December 6, 2013
Energy subsidies up 70.2% this year
Slashed transport funding not enough as total up 46.2 percent from 2012
Government spending tends to intensify in electoral years to capture the attention of voters, and the Fernández de Kirchner administration’s build-up to the October midterms has been no exception.
Subsidies toward economic sectors from the state grew by 46.2 percent during the first seven months of the year in comparison with the same period last year, according to the Argentine Association of Budget and Public Finance Administration (ASAP).
Through an emergency decree (DNU) last week, the government increased public spending by 23.16 billion pesos, which accounts for 3.6 percent of the total budget for the year.
“It is important to emphasize that energy subsidies have used almost 90 percent of their assigned credits, implying that budgetary readjustments and expansion will continue,” ASAP stated in the report.
Up to July 31 this year, the government increased spending on subsidies by 21.6 billion pesos, taking it to 68.265 billion pesos.
The stagnating energy sector was the chief recipient of state funds with 43.3 billion pesos, representing a 70.2 percent hike compared to 2012, which implies 18.7 billion more pesos. Electricity market wholesaler CAMMESA and state-owned energy company ENARSA accounted for 51.6 and 33.5 percent of the total, respectively, with the stated goal of “importing fuel to meet the demand of the domestic market and applying the subsidies on energy for consumers within the metropolitan area” of Buenos Aires.
If the trend of rising energy subsidies is maintained, a total of 140 billion pesos will have been directed to the sector by the end of the year.
State-controlled oil firm YPF is seeking to lure further investors following its recent deal with US oil giant Chevron for shale recovery at the Vaca Muerta site, but has thus far been unable to revert a bleak scenario as energy imports rise.
Third in line was state nuclear energy company Nucleoeléctrica S.A, which was assigned 2.3 billion pesos, representing a 24.2 percent hike from the first seven months of 2012.
Transportation also rises
An attempt to balance accounts through slashed transport subsidies were insufficient to cut down spending toward the sector in general, which saw a 3.6 percent hike in the January - July period. Currently caught up in the controversy over the eviction order against Chilean airline LAN, Aerolíneas Argentinas has received 16.2 percent less funding so far this year in comparison with 2012, down from 2.38 to 1.99 billion pesos.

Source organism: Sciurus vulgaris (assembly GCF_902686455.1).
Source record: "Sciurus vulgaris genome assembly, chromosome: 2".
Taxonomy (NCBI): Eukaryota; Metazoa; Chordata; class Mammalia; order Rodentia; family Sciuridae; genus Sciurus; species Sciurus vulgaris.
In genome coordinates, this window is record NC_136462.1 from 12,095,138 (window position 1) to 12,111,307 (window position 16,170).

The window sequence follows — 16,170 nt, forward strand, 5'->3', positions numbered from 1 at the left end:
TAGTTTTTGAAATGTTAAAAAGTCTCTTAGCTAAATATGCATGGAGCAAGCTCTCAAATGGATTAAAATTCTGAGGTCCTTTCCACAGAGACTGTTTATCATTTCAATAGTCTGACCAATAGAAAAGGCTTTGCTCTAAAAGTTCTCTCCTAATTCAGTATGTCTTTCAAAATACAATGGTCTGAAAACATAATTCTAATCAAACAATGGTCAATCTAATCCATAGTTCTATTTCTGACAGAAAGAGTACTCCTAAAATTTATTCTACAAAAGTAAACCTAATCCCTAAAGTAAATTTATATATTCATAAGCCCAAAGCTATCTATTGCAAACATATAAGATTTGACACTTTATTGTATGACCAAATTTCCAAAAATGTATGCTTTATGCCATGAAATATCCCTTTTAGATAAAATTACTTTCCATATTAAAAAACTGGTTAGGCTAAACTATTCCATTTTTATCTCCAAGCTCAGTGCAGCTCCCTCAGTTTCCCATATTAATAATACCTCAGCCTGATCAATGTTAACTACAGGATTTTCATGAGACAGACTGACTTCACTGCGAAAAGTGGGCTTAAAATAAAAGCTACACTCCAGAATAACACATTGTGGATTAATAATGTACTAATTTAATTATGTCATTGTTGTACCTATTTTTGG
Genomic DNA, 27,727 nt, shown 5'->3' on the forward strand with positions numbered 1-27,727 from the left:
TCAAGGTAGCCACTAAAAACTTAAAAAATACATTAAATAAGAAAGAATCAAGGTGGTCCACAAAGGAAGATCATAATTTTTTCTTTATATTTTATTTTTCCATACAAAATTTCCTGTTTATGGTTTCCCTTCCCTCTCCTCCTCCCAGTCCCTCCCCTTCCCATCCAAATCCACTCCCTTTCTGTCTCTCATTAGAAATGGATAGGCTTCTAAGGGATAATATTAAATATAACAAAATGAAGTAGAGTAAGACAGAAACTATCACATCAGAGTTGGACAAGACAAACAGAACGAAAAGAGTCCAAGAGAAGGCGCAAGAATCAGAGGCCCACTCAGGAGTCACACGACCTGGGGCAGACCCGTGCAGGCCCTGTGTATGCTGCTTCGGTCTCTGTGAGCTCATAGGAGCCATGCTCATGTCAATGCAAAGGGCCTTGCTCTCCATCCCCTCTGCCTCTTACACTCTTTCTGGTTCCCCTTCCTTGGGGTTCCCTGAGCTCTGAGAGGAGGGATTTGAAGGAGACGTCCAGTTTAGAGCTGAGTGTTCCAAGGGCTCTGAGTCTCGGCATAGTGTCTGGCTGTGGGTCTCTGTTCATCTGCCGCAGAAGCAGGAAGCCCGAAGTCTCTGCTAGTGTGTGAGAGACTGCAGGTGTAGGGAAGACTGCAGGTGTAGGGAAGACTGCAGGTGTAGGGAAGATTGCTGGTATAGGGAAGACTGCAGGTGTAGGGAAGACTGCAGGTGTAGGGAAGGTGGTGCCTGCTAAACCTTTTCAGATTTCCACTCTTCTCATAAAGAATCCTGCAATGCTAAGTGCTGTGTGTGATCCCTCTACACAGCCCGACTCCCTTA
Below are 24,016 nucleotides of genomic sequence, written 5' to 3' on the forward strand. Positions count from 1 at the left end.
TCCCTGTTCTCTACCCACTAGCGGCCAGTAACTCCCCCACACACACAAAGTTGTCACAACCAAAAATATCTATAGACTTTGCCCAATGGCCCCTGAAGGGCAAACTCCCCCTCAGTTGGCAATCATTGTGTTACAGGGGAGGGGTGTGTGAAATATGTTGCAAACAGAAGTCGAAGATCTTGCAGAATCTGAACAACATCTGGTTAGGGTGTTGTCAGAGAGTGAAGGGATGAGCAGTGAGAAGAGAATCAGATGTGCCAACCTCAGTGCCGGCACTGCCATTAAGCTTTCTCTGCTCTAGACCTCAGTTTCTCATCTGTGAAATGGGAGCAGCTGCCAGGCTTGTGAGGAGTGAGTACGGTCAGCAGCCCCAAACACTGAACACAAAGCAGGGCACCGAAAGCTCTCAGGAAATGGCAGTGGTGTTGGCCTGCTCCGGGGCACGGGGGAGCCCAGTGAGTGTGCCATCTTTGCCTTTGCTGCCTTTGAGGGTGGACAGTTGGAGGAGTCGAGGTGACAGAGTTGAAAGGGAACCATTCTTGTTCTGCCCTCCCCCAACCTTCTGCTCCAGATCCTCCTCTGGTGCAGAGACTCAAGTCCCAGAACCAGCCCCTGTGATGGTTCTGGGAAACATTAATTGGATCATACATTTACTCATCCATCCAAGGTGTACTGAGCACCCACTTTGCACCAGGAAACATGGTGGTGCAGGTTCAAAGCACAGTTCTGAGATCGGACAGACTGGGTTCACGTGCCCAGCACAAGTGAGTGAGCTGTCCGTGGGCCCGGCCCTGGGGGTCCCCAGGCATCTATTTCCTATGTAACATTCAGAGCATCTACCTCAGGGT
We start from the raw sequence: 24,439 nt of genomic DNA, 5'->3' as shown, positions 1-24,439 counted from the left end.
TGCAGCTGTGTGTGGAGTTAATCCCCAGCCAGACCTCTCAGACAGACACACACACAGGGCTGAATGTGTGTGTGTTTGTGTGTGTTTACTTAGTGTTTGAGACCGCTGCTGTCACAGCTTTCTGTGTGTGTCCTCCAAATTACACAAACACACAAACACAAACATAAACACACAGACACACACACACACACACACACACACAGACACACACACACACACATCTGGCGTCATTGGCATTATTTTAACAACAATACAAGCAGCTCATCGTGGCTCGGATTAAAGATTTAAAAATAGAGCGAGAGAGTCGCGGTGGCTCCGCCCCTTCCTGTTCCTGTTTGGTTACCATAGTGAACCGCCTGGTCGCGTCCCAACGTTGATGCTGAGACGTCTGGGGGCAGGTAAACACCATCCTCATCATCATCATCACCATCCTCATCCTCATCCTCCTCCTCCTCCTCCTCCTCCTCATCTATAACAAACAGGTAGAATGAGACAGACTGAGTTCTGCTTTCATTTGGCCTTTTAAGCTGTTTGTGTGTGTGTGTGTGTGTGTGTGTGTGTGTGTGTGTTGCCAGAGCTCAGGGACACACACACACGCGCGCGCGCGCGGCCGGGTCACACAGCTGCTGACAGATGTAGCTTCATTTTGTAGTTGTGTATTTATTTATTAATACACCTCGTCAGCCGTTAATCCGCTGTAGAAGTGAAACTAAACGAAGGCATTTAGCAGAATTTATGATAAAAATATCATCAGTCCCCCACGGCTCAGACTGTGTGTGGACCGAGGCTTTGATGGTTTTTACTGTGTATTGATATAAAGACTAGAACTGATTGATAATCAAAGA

The Transport Infrastructure System Trust Fund, another avenue for urban public transport funding, marked a 26.5 percent drop in state backing with 6.2 billion pesos.
With a total of 15.194 billion pesos assigned to the sector, financing for train and subway licencees rose by 30.8 percent up to 2.351 billion pesos.
In the face of Interior and Transport Minister Florencio Randazzo’s announced bid to re-nationalize train lines, the General Belgrano Railway (Ferrocarril General Manuel Belgrano) company received a separate 2.65 billion pesos, thus registering a 72.2 percent hike from the first seven months of 2012.
The only other category to exceed one billion pesos in subsidies was “other companies,” which included water company AySA at the top of the list with a 35.1 percent increase in funding (3.5 billion pesos).
The report states that from January to July this year, there was a financial result deficit of 8.53 billion pesos compared to the 2.14- billion-peso surplus of the same period in 2012.
Last month specifically, a “level of spending accrued inferior to revenue” was registered, “amounting to a 8.06 -billion-peso surplus.”
“July’s surplus is explained by the positive rhythm of growth in tax collection, higher remittances of profits of the Central Bank to the Treasury, the effect of the thirteenth month half-bonus on Social Security payments and the lower rate of variation seen seasonally in the spending in the first month of each quarter,” ASAP said.